Cousins, in his year-end radio appearance with 106.7 the Fan, explained that he wants the team to do better but doesn't think the 7-9 record should fall on his shoulders alone. (Quote via Washington Post)

What I gathered from the comment was 7-9 and the quarterback play are causally related and that quarterback play is 7-9, 7-9 is the quarterback play. I saw that and I thought, ‘I think it’s slightly more complicated than that.’ I think there’s a few more dynamics in play as to what your final record is. … At the same time, his job is to evaluate. That’s a big part of his role and his position. In that comment, he’s just doing his job, he’s evaluating the position and he has the right to say what he wants to say.

Both comments were fairly innocuous, but also clearly at odds. Combine that dialogue with the undercurrent of another offseason contract negotiation, and it seemed things between coach and quarterback weren't quite right. 

On Tuesday, speaking at the Senior Bowl, Gruden cleared the air. Asked directly about tension between he and Cousins, the coach was blunt. 

"No." 

Gruden went on to explain his answer about Cousins 2017 play, the now infamous 7-9 line.

"When I say 7-9, if I say one player played great that means I'm saying everybody else was not very good," the coach explained (full video above). "I think we all have to stick together, we all have to improve from a 7-9 season, coaches, players, everybody."

Cousins was good in 2017, throwing for more than 4,000 passing yards for the third straight season. He also showed that he can produce offensively without a great supporting cast, as injuries robbed the Redskins of many of their best passing game threats and seriously damaged the offensive line. 

The quarterback did play two terrible games in the last month of the season, however, including a three interception stinker in the Week 17 finale.

It's possible that Gruden had that fresh in his mind when he spoke in early January, and with the benefit of a little time, his assessment mellowed by late January. 

Either way, Gruden joked about Cousins deserving a vacation, and even said the QB needs a tan. Gruden often uses humor to defuse touchy situations with Redskins players, and maybe he just did it again.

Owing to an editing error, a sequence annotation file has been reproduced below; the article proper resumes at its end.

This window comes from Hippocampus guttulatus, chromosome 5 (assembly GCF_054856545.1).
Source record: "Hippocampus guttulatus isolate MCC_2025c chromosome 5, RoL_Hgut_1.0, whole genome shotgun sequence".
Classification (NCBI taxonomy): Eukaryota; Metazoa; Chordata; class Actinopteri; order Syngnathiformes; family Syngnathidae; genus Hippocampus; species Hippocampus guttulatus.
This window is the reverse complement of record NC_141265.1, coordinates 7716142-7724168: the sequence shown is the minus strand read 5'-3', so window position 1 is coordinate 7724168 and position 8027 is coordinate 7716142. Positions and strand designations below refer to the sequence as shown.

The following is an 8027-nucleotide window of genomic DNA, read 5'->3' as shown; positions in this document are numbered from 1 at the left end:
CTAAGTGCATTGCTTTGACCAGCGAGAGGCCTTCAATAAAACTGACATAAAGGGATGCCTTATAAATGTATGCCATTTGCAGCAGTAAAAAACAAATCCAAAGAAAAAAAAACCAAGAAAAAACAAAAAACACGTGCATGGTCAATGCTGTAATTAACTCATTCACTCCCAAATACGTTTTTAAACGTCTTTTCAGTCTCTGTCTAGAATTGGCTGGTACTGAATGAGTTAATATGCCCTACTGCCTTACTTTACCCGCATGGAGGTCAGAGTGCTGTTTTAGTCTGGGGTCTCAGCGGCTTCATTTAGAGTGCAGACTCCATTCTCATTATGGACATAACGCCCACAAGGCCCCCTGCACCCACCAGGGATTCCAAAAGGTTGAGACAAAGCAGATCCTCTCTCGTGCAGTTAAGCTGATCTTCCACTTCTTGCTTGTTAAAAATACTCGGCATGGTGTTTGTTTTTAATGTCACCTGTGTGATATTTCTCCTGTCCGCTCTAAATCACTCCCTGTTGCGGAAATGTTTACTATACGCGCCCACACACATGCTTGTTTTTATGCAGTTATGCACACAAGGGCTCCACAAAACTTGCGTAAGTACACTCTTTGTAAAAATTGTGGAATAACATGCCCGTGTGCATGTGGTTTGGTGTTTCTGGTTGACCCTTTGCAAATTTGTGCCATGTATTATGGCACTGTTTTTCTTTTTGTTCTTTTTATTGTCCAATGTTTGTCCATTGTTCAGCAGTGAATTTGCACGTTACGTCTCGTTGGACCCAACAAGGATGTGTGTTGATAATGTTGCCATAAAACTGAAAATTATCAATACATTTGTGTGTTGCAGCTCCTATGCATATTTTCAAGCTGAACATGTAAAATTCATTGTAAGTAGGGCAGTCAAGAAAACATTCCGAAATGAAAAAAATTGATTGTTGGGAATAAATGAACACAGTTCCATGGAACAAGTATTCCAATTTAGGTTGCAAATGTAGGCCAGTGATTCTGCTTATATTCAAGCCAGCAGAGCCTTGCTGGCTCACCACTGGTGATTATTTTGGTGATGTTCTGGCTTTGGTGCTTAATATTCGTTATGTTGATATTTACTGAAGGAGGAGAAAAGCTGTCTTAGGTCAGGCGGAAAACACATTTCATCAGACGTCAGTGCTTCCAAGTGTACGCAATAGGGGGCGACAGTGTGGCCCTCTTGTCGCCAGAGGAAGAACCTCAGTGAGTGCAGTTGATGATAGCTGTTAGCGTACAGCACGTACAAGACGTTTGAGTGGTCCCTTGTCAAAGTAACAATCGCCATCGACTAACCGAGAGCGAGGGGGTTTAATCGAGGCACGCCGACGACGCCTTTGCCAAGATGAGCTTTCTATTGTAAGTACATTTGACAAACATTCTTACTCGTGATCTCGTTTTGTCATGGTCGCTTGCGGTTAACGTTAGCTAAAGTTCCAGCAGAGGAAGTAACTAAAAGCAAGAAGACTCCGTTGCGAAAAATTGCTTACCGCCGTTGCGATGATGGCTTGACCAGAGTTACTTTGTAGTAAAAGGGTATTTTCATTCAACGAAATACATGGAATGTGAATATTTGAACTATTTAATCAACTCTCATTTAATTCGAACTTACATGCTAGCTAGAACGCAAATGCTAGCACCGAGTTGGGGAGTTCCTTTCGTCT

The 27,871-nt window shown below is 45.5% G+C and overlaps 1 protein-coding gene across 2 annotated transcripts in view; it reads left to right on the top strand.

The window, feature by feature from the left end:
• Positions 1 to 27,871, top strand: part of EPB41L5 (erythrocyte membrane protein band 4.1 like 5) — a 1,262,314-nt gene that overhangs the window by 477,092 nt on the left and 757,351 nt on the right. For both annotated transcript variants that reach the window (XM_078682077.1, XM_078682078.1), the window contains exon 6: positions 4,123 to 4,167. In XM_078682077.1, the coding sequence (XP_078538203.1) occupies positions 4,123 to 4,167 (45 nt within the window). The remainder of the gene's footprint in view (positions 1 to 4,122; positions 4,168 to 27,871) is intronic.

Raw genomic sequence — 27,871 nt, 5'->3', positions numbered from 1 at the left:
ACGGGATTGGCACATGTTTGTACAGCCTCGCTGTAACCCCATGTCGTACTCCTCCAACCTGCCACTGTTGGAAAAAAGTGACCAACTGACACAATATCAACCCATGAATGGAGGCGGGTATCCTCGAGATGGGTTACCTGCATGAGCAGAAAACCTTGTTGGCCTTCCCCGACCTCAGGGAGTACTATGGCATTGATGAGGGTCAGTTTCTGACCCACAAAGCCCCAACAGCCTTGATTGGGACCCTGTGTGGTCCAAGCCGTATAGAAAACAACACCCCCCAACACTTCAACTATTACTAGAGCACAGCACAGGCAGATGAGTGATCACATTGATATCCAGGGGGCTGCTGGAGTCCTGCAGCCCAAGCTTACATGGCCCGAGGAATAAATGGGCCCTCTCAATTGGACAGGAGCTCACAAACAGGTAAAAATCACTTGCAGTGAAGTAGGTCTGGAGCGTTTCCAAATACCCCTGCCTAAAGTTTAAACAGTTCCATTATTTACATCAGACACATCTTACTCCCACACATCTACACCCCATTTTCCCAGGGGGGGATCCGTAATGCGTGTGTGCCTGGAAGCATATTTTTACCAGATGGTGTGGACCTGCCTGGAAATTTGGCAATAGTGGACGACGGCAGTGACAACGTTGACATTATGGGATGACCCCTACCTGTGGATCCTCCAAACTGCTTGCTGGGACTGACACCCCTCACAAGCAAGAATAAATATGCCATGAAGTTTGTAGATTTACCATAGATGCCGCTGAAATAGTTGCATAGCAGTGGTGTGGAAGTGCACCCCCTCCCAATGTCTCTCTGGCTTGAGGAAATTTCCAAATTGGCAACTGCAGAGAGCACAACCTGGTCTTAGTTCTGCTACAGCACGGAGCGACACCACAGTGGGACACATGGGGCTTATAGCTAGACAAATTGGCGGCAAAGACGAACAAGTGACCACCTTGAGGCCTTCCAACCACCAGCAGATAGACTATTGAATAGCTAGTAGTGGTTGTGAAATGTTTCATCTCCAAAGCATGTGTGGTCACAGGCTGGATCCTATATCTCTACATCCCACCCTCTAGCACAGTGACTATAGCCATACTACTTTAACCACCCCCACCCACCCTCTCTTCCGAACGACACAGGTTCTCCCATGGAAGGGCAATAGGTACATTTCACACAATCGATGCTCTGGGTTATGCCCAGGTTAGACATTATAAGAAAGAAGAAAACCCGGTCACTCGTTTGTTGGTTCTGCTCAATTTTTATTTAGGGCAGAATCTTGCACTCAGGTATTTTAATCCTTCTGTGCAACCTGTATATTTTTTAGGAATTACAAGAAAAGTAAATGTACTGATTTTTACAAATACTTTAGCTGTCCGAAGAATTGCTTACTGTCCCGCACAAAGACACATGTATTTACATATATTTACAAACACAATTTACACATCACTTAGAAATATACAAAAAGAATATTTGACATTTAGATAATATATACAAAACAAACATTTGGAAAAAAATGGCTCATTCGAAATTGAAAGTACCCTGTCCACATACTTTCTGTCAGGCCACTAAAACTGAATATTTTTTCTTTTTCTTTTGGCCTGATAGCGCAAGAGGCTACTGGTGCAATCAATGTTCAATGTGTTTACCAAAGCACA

Want more Redskins? Click here to follow JP on Facebook and check out @JPFinlayNBCS for live updates via Twitter! Click here for the #RedskinsTalk on Apple Podcastshere for Google Play or press play below. Don't forget to subscribe!

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Redskins have begun contract talks with Zach Brown, but free agency looms

Redskins have begun contract talks with Zach Brown, but free agency looms

Redskins fans want Zach Brown back. Bad. And for weeks there had been no news about contract talks between Washington and Brown. 

Now that's changed.

"We've been talking to his agent," Redskins head coach Jay Gruden said on Tuesday. 

Gruden, speaking from the Senior Bowl, explained that the team would like Brown back in 2018 but Washington also understands that the linebacker might want to explore the free agent market. 

"It’s a process," Gruden said (full video above). "These guys have a chance to be a free agent, they had a good year and they want to check what the market is sometimes. If we can get them before they get to free agency, great, but if not, the bidding wars will begin."

For Brown, free agency will look different in 2018 than it did last season when he signed a one-year. bargain deal with the Redskins. 

Prior to injuries forcing him to miss the final three games of the season, Brown led the NFL in tackles. For two straight years, 2016 in Buffalo and 2017 in Washington, Brown has proved to be a tackling machine and arguably the fastest linebacker in the NFL. Brown also signed new representation last offseason, Jason and Michael Katz of CSE Football, and should Brown hit the free agent market the Katz brothers will aggresively market their client. 

Washington Senior Vice President of Football Operations Eric Schaeffer will handle the contract discussions for Washington, and is known as a shrewd negotiator. 

Like many business deals, this will come down to money. Brown established himself as a fit in Washington, both on the field and in the locker room. Interior linebackers do not command top dollar like pass rushers do, but Brown will still expect to be compensated appropriately. 

Further complicating matters for Washington, the Redskins only have Josh Harvery-Clemmons, Zach Vigil and Martrell Speight under contract for 2018. 

It's too early to predict what "it's a process" means from Jay Gruden, but Redskins fans should draw some encouragement that talks have begun with Brown. 

Want more Redskins? Click here to follow JP on Facebook and check out @JPFinlayNBCS for live updates via Twitter! Click here for the #RedskinsTalk on Apple Podcastshere for Google Play or press play below. Don't forget to subscribe!